Say “I” not “We” when speaking to customers
Use ‘I’ (“I’m happy to help”) instead of ‘We’ when interacting with customers to increase satisfaction and sales (19% and 7% in the study). Using 'You' in interactions has no benefit.
Current ‘best practices’ in customer interactions are based on a 1982 study that says company agents should downplay their “self” and emphasize the “firm”.
This is so prevalent that 92% of customer service managers (in a US panel) would answer a customer email with “We are happy to help answer this question.” rather than “I am happy to help answer this question.”
Do precisely the opposite.
Previous tip: People avoid buying from firms with high gender pay gaps (All tips here)
Use “I’m happy to help”, not “We’re happy to help”
Impacted metrics: Customer acquisition | Customer spending | Customer satisfaction
Channels: Sales team | Customer service | Retail store | Marketing communications
For: Both B2C and B2B
Research date: August 2018
When interacting with customers use the pronoun “I” (e.g. I have exactly what you’re looking for) instead of “We” (e.g. We have exactly what you’re looking for).
Using “I” (the agent) rather than “We” (the company) when speaking with customers increases customer satisfaction and sales. It works across interaction types (e.g. inquiries, complaints) and situations (e.g. email, in-person).
An analysis of 1,277 customer service email interactions and sales data of a large online retailer found that 10% more use of “I” increases sales 0.8%. Since 90% of the cases in which “We” was used could be changed to “I”, that’s a total increase of 7%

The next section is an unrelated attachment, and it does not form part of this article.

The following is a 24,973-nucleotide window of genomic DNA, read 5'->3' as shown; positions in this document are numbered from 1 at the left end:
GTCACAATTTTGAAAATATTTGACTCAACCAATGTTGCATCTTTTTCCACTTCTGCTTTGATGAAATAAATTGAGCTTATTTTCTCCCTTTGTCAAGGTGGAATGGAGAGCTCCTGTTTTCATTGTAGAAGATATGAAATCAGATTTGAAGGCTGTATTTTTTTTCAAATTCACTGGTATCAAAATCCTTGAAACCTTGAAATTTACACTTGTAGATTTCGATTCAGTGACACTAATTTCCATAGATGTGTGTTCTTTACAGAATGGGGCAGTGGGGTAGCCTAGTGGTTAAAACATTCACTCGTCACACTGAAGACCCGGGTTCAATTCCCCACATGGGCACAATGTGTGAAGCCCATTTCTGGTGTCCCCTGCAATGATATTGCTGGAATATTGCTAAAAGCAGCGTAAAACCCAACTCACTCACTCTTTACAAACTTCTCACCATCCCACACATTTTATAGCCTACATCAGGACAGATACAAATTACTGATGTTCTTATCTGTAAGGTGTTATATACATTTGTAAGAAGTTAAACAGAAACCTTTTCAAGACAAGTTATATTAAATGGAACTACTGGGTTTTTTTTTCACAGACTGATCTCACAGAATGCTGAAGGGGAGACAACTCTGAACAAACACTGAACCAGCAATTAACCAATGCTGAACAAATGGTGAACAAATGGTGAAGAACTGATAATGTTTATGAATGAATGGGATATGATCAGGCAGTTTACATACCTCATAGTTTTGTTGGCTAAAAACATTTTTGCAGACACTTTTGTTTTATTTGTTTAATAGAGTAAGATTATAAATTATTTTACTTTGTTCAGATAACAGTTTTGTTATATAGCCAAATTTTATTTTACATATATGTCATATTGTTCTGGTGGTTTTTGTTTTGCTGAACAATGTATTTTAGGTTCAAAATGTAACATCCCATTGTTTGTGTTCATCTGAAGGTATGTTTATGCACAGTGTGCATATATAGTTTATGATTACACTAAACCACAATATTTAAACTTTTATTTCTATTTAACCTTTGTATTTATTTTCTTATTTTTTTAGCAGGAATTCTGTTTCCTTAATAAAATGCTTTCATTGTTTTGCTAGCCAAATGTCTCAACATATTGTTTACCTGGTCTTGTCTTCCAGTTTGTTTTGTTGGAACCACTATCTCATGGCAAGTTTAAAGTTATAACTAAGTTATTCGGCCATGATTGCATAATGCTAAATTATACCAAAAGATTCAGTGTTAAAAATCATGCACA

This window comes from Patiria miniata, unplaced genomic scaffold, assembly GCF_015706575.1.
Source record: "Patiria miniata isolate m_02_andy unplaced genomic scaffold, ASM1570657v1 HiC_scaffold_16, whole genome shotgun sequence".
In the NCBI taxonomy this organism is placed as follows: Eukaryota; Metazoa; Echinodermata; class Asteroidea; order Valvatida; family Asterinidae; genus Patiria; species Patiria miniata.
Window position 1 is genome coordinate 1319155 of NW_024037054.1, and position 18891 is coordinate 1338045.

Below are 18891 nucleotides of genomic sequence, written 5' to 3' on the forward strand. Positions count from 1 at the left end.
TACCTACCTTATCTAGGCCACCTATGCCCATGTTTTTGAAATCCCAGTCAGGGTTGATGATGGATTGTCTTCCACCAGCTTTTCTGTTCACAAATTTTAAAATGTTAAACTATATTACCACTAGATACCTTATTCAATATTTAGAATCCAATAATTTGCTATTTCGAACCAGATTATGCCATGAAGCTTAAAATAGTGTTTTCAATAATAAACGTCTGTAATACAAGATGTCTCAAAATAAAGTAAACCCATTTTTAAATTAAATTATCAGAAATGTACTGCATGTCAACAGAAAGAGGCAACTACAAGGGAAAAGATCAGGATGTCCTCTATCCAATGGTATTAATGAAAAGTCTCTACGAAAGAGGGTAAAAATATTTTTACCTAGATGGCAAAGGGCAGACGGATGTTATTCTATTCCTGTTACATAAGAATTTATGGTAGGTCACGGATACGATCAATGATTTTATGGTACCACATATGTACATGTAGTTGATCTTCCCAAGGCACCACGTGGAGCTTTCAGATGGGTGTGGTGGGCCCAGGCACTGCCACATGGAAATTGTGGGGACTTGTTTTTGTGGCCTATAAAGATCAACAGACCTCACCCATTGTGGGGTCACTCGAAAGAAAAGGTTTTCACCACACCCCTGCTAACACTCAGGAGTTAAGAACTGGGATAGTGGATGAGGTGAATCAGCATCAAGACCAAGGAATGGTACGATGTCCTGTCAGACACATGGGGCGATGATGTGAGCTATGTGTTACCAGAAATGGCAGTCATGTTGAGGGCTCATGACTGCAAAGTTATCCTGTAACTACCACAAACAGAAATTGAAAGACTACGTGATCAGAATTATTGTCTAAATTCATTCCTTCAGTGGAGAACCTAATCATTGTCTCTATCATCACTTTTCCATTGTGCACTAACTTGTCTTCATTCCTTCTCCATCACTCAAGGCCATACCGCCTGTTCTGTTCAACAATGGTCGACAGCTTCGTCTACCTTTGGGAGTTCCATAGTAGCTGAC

Using real emails from 6 firms, in an experiment people were 19% more satisfied and had 15% higher purchase intention when agents used “I” rather than “We”
Emphasizing “You” (“Happy to answer your question”) when speaking to customers has no positive effect (“Happy to answer the question”).
(Using “I” increases both satisfaction and purchase intentions - Click to zoom in)
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Why it works
“I” increases our perception that the agent is emotionally involved in the interaction and empathizes with us. This positive feeling spills over to the firm.
Using “We” makes the speaker seem distant. They feel more part of the firm than involved in our situation.
Using “You” during an interaction doesn’t add any benefit because it’s already clear that the agent is referring to us if they’re speaking to us.
The research was conducted in English. It’s unclear if and how the effects would differ for other languages.
Using “We” when referring to the agent and customer (“We”: agent + customer; e.g. We can work this out together) rather than the firm (exclusive “We”: agent + firm) is probably beneficial.
The effect may extend to company spokespersons or endorsers (e.g. in ads), but this was not tested.
Note that this research refers to interactions with customers. For example, a customer reading would be different.
Companies using this
In a random selection of email responses from 40 top online retailers, 100% used at least one “We”, 97.5% used at least one “You”, and an “I” only appeared in 45% of cases.
Sales and customer managers overwhelmingly train and encourage agents to use “We” and “You”
Steps to implement
Update your training guidelines.
Encourage agents to see themselves as personally involved in the customer’s needs, rather than impersonal representatives of your company.
Lab and online experiments and market observation (of 1,277 email interactions of a large online retailer, linked to purchase data). Canada and United States
Packard, G., Moore, S. G., & McFerran, B. (August 2018). (I'm) happy to help (you): The impact of personal pronoun use in customer–firm interactions. Journal of Marketing Research, 55(4), 541-555.
Lazaridis School of Business and Economics, Wilfrid Laurier University; Alberta School of Business, University of Alberta; and Beedie School of Business, Simon Fraser University. Canada and United States.
Remember: This research could be disproven in the future (although this is rare). It also may not be generalizable to your situation. If it’s a risky change, always test it on a small scale before rolling it out widely.
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